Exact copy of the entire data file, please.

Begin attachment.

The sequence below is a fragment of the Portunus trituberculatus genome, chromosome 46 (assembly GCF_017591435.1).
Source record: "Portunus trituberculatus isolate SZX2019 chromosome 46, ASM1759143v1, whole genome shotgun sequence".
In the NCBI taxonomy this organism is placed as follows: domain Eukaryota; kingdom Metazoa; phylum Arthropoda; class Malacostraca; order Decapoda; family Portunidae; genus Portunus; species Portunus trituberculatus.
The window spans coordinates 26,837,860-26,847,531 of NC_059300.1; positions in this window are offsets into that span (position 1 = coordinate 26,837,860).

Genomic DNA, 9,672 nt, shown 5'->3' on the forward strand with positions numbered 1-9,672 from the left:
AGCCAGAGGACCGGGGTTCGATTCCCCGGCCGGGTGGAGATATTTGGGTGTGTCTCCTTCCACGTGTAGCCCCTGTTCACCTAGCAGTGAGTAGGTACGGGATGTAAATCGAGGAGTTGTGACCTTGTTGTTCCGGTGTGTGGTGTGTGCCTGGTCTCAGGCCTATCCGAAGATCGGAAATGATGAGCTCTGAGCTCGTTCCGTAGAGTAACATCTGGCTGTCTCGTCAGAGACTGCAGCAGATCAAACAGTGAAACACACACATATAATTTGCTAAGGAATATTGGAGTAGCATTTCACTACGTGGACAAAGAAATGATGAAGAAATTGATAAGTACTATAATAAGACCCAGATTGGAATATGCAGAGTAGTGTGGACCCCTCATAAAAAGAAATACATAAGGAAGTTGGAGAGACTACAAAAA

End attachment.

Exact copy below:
The sequence below is a fragment of the Portunus trituberculatus genome, chromosome 46 (assembly GCF_017591435.1).
Source record: "Portunus trituberculatus isolate SZX2019 chromosome 46, ASM1759143v1, whole genome shotgun sequence".
In the NCBI taxonomy this organism is placed as follows: domain Eukaryota; kingdom Metazoa; phylum Arthropoda; class Malacostraca; order Decapoda; family Portunidae; genus Portunus; species Portunus trituberculatus.
The window spans coordinates 26,837,860-26,847,531 of NC_059300.1; positions in this window are offsets into that span (position 1 = coordinate 26,837,860).

Genomic DNA, 9,672 nt, shown 5'->3' on the forward strand with positions numbered 1-9,672 from the left:
AGCCAGAGGACCGGGGTTCGATTCCCCGGCCGGGTGGAGATATTTGGGTGTGTCTCCTTCCACGTGTAGCCCCTGTTCACCTAGCAGTGAGTAGGTACGGGATGTAAATCGAGGAGTTGTGACCTTGTTGTTCCGGTGTGTGGTGTGTGCCTGGTCTCAGGCCTATCCGAAGATCGGAAATGATGAGCTCTGAGCTCGTTCCGTAGAGTAACATCTGGCTGTCTCGTCAGAGACTGCAGCAGATCAAACAGTGAAACACACACATATAATTTGCTAAGGAATATTGGAGTAGCATTTCACTACGTGGACAAAGAAATGATGAAGAAATTGATAAGTACTATAATAAGACCCAGATTGGAATATGCAGAGTAGTGTGGACCCCTCATAAAAAGAAATACATAAGGAAGTTGGAGAGACTACAAAAA